Baseboard Done Better
A veteran carpenter shows how to achieve first-class results with timesaving techniques running baseboard.
Synopsis: Think you know everything there is to know about running baseboard? Read Gary Katz’s article on the topic and you’re sure to pick up some great tips, no matter what your skill level. This must-read article shows how to streamline measuring and cutting, and just wait until you see the tip on coping a corner without breaking off that pesky little sliver at the top.
Carpenters new to finish work often cut their teeth on baseboard, and for good reason. Baseboard has many of the basic joints that form the foundation for trim carpentry. Over the years, I’ve shown a lot of carpenters better ways to run baseboard. Whether you’re a veteran or new to the task, I’ll share some tips that will improve both the speed and the quality of your trim work.
Measure once, measure precisely
The first key to installing any trim, especially baseboard, is recording accurate measurements on a cutlist. After years of practice, I’ve learned how to read a measurement when the tape is bent into a corner. But there are several other ways to measure precisely. One method is with a measuring block. For the block, cut a piece of baseboard to an exact length that’s easy to remember and add (4 in. is the length I normally use). Stick the block at one end of a run, measure to it, and add the length of the block.
For measuring to the eased edge of casing, simply lay the block flat and take a precise measurement to the crisp edge of the block. The same strategy works for an outside corner, but make sure to check the angle with a protractor to ensure that the cuts will leave you with a tight joint.
My rules for measuring change slightly depending on the length of the piece. For pieces longer than 6 ft., add about 1/8 in. so that you can spring the piece into place for a tight fit. For pieces shorter than 6 in., subtract a little so that the piece slips in easily between the casing and the corner. For everything else, measure precisely to the nearest 1/32 in.
Measure each length precisely
Accurate measurements translate to tightly fitting trim. If you’re not comfortable reading a tape measure bent into a corner, the techniques shown here yield exact dimensions.
Cutting corners made easy
Once you’ve recorded all your measurements on a cutlist, it’s time to head for the miter saw, which, by the way, should never be on the floor. Working on a stand with support for the work on each side of the saw is more efficient and more accurate. Many commercial stands have built-in wings, or you can go for a homemade version. Whatever the strategy, the wings should support the work so that it stays flat on the saw. I also attach a straight, flat auxiliary fence to the saw. This added fence supports the trim as it’s being cut and serves as a measuring aid, too. Make the auxiliary fence the maximum height your saw will cut, or at least as tall as the trim you’re cutting and slightly longer than the fence on the saw.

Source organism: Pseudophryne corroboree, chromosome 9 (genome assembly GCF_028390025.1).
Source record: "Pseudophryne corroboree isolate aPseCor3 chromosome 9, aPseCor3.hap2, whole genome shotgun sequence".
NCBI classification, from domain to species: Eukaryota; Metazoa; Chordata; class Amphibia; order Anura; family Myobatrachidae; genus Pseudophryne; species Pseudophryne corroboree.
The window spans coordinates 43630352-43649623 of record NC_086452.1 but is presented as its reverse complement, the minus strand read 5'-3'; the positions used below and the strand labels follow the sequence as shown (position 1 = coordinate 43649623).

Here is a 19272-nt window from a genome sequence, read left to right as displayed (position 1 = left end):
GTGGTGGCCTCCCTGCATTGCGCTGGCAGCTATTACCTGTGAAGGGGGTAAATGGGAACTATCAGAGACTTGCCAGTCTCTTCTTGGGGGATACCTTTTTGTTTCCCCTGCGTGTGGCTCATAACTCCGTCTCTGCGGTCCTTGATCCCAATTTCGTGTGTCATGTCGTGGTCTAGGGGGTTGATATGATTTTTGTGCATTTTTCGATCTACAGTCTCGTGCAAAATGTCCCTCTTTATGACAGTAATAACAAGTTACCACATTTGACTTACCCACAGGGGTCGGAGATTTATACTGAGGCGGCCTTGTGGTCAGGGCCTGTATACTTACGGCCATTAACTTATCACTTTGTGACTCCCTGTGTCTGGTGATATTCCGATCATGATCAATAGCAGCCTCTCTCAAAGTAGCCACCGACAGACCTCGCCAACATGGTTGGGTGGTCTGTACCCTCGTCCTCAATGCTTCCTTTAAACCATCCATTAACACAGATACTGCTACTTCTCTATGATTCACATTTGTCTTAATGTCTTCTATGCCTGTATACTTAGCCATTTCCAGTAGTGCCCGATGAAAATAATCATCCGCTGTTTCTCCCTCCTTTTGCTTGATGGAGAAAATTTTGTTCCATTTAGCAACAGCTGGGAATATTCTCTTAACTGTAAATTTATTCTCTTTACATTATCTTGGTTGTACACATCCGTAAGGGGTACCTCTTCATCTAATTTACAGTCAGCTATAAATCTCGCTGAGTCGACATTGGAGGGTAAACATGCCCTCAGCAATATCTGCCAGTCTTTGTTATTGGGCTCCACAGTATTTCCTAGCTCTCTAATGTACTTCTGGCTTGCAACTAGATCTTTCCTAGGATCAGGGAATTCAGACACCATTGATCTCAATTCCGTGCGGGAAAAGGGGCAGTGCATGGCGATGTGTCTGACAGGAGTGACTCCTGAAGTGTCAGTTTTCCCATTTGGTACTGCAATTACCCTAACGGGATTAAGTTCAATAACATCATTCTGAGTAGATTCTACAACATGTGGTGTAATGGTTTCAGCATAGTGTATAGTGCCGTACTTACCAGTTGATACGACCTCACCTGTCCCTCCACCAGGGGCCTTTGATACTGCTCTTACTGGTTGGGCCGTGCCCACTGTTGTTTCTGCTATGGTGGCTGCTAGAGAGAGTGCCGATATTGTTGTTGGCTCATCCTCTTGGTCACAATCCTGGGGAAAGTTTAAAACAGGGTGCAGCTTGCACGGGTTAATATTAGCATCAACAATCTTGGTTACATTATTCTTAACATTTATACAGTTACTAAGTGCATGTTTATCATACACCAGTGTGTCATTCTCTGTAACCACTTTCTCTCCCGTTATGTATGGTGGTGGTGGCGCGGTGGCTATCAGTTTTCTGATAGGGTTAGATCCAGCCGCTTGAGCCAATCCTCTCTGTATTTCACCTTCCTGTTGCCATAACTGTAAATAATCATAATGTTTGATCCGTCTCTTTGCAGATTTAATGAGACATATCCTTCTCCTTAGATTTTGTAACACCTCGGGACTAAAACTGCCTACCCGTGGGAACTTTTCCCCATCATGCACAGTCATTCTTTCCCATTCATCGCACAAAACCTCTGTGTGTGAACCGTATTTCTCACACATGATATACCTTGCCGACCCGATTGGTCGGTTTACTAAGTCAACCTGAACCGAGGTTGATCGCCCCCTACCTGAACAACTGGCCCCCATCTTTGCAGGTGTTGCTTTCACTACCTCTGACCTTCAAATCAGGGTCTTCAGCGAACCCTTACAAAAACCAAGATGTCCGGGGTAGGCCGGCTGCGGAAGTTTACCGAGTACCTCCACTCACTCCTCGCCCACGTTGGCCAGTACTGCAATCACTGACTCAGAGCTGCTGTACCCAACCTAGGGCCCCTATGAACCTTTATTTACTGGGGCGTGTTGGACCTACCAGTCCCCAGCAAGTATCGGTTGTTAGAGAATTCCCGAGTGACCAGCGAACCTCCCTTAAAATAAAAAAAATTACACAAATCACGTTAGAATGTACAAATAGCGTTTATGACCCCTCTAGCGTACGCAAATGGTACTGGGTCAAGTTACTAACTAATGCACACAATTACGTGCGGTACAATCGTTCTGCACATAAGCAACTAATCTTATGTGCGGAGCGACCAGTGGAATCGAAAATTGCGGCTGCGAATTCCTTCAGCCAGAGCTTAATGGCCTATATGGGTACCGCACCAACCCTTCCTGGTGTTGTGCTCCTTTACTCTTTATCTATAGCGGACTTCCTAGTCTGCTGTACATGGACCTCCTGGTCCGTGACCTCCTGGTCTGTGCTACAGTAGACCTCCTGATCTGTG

You made the cutlist so that you don’t have to visualize the joints as you cut them. Now it’s important to teach yourself which way to swing the head of the saw to make a cut for a corner. Instead of visualizing the joint or the location of the baseboard, you can memorize
two simple rules: For inside corners, the long point is always against the wall and the fence; and for outside corners, the short point is always against the wall and the fence. Armed with these two rules and the cutlist, you’re ready to start cutting.
The cutlist shorthand shortcut
Whether it’s printed on paper or on a scrap piece of wood, an accurate cutlist is the work order you take to your chopsaw. Start at a door and work around the room counterclockwise, recording the measurement for each piece and the type of joint for each end. If possible, keep most of the copes on your right side for easier right-handed cutting.
The fence helps with measuring
Measuring from the butt end of a board is easy. After making a square cut, lay the board flat on the saw table, and hook the tape on the end. Laying the board flat minimizes the chance that the end of the tape will slip off.
Measuring for an inside-corner cut is also simple. Make the 45° mitered cut for the coped end first. Again lay the board flat and face down, and this time, hook your tape measure on the long point of the cut.
For measuring outside-corner cuts, I put the auxiliary fence to use. Instead of “burning an inch” (measuring from the 1-in. mark), align the short point of the cut with the end of the saw fence, and pull the measurement from the edge of the fence. I spring-clamp longer pieces to the fence before measuring, or I flush the short point with the end of the extension wing, then hook my tape on the extension wing to pull the measurement.
I always use a sharp 25⁄10 pencil to mark measurements. The harder lead keeps the pencil sharper longer, and crisp, clean lines are essential for accurate cutting.
Measure and cut the stock
The next step in precise trim installation is transferring the numbers from the cutlist to the stock. An auxiliary fence on the chopsaw comes in handy at this stage.
You’re finally ready to cut. Just align the blade on the line and cut away, right? Wrong! It’s imperative that the blade cut exactly at the line, and absolute control of the material and saw is the only way to ensure an accurate cut.
To control the material, keep your free hand locked behind the auxiliary saw fence, with your thumb over the material. Begin the cut with the measurement mark 1⁄8 in. or so away from the blade. Now raise the blade, and using your thumb as a micro-adjuster, slide the material over slightly and let the blade enter the material again. Repeat the process until the blade is exactly at the line, and only then cut through the piece.
A jigsaw makes the best copes